From time to time, Judge Clark Douglas is forced to deliver an unplanned review.
They delivered hope for all.
While the notion of government-mandated healthcare remains an incredibly contentious issue in the United States to this day, Great Britain has enjoyed the benefits of the National Health Service for decades. As such, the new BBC series Call the Midwife is likely to play much differently for many viewers here in the United States than it did for those across the pond. At times, the series almost feels like a dramatized infomercial for the values of the NHS, as we witness the countless ways in which publicly funded healthcare improved life for those in need and changed the nature of the medical business in Britain. Despite the fact that more conservative American viewers may bristle at the frequent praise tossed in the direction of universal healthcare, Call the Midwife isn't really a confrontational or politically-charged series. In fact, it's mostly a sweet-natured, cheerful medical procedural about the considerably agony and ecstasy of childbirth.
Our central figure is a young woman named Jenny Lee (Jessica Raine, Robin Hood), who is embarking upon her new career in the field of midwifery. Jenny believes she's been assigned to a small hospital, but it turns out that her new base of operations is actually a convent. Most of the other midwives happen to be nuns, which would seem to make relatively modern and progressive Jenny a somewhat uncomfortable fit. However, the ladies soon find themselves working together quite smoothly. As the kinks of the healthcare system are being worked out and people are beginning to grow accustomed to the changes, Jenny and the other midwives find themselves facing a host of challenging deliveries.
The show more or less falls into a case-of-the-week format, but does a fine job of developing longer story arcs along the way. There are countless medical procedurals on television, but period medical dramas are a bit more uncommon, which allows Call the Midwife to feel reasonably fresh. Situations that could be handled with ease in the modern era prove a good deal more challenging in the early 1950s. While there is a slight sense of repetition at times (as there's bound to be in a show that spends a reasonably large portion of each episode watching characters shout, "Push! Push! Now take a deep breath…push!"), it's a relatively quick, well-acted, historically involving six hours. The DVD packaging promotes the fact that the show managed to achieve higher ratings than Downton Abbey in Great Britain. While it's not quite as immediately addictive as that gloriously soapy program, it's easy to see why the series managed to grab a large audience: this is a well-crafted piece of television that strikes an appealing balance between mentally nourishing drama and formulaic comfort food.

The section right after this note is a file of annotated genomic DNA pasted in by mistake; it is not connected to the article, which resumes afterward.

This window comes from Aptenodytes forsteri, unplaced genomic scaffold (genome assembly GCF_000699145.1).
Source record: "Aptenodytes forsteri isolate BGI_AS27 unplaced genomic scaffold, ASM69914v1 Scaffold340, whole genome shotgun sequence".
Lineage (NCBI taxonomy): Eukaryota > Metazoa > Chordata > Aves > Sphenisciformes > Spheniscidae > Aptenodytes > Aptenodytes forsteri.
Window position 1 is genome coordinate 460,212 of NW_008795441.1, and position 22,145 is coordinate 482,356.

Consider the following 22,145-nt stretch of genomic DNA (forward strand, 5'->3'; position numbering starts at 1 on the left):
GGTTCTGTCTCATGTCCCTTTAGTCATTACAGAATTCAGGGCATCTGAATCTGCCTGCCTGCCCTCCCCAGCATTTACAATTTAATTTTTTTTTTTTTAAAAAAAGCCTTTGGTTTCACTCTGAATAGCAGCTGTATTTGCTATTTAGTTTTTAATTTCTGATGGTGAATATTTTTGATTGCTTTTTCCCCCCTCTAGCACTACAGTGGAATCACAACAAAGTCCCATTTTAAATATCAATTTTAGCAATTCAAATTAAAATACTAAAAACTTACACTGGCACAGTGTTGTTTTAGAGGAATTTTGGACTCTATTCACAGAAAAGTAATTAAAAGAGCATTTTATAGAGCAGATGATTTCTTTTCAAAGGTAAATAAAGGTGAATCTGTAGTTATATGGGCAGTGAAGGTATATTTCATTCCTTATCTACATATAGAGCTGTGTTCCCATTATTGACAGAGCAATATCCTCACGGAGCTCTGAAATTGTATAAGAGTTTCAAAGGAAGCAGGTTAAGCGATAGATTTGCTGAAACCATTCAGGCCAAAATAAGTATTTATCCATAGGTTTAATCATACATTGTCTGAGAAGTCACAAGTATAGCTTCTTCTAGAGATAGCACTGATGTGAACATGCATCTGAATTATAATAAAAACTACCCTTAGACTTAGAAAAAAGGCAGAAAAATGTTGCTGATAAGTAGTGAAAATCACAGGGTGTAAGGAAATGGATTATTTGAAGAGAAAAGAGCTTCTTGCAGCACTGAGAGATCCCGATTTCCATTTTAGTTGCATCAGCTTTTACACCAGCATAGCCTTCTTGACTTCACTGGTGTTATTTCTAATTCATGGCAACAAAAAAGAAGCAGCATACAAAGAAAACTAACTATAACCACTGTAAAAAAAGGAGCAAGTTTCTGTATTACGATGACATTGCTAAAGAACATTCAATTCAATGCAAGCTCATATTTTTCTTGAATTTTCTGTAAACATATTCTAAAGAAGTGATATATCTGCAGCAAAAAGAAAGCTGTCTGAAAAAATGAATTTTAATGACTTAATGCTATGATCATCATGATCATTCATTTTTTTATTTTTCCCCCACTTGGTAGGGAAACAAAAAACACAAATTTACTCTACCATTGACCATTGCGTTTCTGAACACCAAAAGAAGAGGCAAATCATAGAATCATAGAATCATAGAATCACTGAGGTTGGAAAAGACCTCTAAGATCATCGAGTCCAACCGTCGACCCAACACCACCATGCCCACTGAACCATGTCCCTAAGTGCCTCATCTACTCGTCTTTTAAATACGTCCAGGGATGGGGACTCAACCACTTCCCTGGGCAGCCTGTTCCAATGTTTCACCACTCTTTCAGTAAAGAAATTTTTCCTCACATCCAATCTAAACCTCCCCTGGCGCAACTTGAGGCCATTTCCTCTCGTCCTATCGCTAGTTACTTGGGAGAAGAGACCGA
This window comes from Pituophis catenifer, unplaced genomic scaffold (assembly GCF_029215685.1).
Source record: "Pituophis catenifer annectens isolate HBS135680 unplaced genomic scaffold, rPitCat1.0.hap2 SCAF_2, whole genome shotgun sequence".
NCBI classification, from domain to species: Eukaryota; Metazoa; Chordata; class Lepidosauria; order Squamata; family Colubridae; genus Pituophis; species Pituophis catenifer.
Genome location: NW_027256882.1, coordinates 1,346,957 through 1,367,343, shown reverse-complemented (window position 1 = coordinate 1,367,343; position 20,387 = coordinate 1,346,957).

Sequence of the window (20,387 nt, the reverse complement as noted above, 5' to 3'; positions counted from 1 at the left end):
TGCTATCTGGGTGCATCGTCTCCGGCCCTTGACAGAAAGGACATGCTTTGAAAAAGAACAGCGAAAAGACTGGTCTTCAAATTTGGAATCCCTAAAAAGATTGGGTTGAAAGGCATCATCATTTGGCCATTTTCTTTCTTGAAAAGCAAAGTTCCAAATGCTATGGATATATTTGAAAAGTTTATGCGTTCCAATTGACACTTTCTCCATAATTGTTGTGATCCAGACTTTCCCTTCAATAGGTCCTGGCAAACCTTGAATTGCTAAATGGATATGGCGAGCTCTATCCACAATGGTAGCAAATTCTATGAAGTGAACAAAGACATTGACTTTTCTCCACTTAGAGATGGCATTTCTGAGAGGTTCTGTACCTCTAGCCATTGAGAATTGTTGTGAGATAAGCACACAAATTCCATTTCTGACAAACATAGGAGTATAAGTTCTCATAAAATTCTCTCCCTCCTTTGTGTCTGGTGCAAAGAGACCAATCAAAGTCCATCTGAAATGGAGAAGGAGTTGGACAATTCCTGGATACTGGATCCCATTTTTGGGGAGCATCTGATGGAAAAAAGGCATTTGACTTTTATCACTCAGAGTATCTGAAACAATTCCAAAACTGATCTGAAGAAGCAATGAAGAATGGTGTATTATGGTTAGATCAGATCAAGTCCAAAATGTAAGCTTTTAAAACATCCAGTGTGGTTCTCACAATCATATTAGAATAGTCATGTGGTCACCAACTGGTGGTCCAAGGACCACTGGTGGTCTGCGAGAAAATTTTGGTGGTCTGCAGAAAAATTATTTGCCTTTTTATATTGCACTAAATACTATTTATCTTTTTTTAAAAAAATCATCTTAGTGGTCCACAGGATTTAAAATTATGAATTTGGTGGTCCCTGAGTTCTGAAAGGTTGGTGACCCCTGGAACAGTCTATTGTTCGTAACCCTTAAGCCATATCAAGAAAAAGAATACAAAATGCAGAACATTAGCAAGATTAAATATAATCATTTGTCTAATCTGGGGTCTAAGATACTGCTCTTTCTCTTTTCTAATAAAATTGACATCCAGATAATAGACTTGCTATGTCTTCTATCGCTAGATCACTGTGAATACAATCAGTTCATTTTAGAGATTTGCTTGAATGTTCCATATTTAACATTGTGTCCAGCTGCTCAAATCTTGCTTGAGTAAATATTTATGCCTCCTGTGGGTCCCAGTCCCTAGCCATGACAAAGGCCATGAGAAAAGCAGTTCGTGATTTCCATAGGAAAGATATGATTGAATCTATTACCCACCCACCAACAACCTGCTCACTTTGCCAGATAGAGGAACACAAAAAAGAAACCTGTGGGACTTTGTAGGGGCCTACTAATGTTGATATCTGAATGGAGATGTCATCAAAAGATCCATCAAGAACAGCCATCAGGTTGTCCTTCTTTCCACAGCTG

Raine does a fine job with her everywoman role, essentially serving as an audience surrogate for the many chaotic events. The assorted nuns are generally a pleasure, with Jenny Agutter (Logan's Run) standing out as a warm authority figure. However, the crown jewel of the cast is Miranda Hart (Miranda) as Chummy Brown, the towering, socially clumsy new midwife who proves to be one of the most valuable staff members. Hart is gloriously funny and tender in the role; it's a rich part that enlivens the series considerably.
The DVD transfer is solid enough, with all six episodes spread across two discs. Detail is strong throughout, permitting one to appreciate the impressive period design (the portrait of the impoverished lower class is particularly persuasive). There are times when colors don't seem to have quite enough pop, but that's my only noteworthy complaint. The Dolby 2.0 Stereo track is decent as well, though this is a relatively subdued show in the audio department. Dialogue is clear, music is well-mixed and sound design makes an impression when it needs to. Supplements are limited to two featurettes: "Wimples, Babies and Bicycles" and "Cast Members Discuss Giving Birth to Call the Midwife."
While shows like Mad Men and The Hour have provided compelling portraits of the wealthy working class in the 1950s, Call the Midwife: Season One serves as a valuable reminder that the era wasn't all snappy clothes, cool cars and cocktails. Its examination of life among the impoverished isn't quite the focal point of the show, but it leaves an impression that allows it to stand out in one's memory. Here's hoping season two proves equally satisfying.
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Studio: BBC Video
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